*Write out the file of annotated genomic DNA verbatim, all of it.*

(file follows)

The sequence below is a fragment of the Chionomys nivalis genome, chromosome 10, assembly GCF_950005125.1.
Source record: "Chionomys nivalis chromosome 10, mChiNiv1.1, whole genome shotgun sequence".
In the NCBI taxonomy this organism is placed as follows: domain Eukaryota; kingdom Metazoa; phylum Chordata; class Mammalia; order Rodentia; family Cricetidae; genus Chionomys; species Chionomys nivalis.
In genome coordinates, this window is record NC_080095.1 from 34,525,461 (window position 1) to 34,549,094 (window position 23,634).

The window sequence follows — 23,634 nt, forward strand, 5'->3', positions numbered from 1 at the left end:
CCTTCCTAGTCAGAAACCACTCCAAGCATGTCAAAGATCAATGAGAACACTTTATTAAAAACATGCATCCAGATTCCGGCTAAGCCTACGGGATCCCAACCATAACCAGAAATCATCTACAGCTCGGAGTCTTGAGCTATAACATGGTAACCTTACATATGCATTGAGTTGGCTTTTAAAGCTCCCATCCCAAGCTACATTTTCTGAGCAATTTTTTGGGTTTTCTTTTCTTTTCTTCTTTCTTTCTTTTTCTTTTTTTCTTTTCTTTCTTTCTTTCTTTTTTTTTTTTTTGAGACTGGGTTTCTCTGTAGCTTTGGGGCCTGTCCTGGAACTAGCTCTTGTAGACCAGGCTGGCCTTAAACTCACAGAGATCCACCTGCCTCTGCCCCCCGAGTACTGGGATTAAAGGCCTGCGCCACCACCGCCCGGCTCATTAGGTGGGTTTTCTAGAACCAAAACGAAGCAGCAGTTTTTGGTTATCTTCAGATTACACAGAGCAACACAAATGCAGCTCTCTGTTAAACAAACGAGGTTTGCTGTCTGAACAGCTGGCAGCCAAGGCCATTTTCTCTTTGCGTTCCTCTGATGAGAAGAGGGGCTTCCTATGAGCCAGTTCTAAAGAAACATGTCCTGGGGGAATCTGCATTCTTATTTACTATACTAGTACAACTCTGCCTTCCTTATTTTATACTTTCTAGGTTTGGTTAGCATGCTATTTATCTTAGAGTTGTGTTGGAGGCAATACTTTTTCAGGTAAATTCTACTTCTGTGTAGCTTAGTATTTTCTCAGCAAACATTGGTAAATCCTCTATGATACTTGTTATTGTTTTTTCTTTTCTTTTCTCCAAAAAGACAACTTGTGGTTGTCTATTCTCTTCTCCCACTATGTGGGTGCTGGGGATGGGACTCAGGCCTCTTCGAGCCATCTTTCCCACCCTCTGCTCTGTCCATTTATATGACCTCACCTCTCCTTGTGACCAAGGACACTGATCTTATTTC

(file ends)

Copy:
The sequence below is a fragment of the Chionomys nivalis genome, chromosome 10, assembly GCF_950005125.1.
Source record: "Chionomys nivalis chromosome 10, mChiNiv1.1, whole genome shotgun sequence".
In the NCBI taxonomy this organism is placed as follows: domain Eukaryota; kingdom Metazoa; phylum Chordata; class Mammalia; order Rodentia; family Cricetidae; genus Chionomys; species Chionomys nivalis.
In genome coordinates, this window is record NC_080095.1 from 34,525,461 (window position 1) to 34,549,094 (window position 23,634).

The window sequence follows — 23,634 nt, forward strand, 5'->3', positions numbered from 1 at the left end:
CCTTCCTAGTCAGAAACCACTCCAAGCATGTCAAAGATCAATGAGAACACTTTATTAAAAACATGCATCCAGATTCCGGCTAAGCCTACGGGATCCCAACCATAACCAGAAATCATCTACAGCTCGGAGTCTTGAGCTATAACATGGTAACCTTACATATGCATTGAGTTGGCTTTTAAAGCTCCCATCCCAAGCTACATTTTCTGAGCAATTTTTTGGGTTTTCTTTTCTTTTCTTCTTTCTTTCTTTTTCTTTTTTTCTTTTCTTTCTTTCTTTCTTTTTTTTTTTTTTGAGACTGGGTTTCTCTGTAGCTTTGGGGCCTGTCCTGGAACTAGCTCTTGTAGACCAGGCTGGCCTTAAACTCACAGAGATCCACCTGCCTCTGCCCCCCGAGTACTGGGATTAAAGGCCTGCGCCACCACCGCCCGGCTCATTAGGTGGGTTTTCTAGAACCAAAACGAAGCAGCAGTTTTTGGTTATCTTCAGATTACACAGAGCAACACAAATGCAGCTCTCTGTTAAACAAACGAGGTTTGCTGTCTGAACAGCTGGCAGCCAAGGCCATTTTCTCTTTGCGTTCCTCTGATGAGAAGAGGGGCTTCCTATGAGCCAGTTCTAAAGAAACATGTCCTGGGGGAATCTGCATTCTTATTTACTATACTAGTACAACTCTGCCTTCCTTATTTTATACTTTCTAGGTTTGGTTAGCATGCTATTTATCTTAGAGTTGTGTTGGAGGCAATACTTTTTCAGGTAAATTCTACTTCTGTGTAGCTTAGTATTTTCTCAGCAAACATTGGTAAATCCTCTATGATACTTGTTATTGTTTTTTCTTTTCTTTTCTCCAAAAAGACAACTTGTGGTTGTCTATTCTCTTCTCCCACTATGTGGGTGCTGGGGATGGGACTCAGGCCTCTTCGAGCCATCTTTCCCACCCTCTGCTCTGTCCATTTATATGACCTCACCTCTCCTTGTGACCAAGGACACTGATCTTATTTC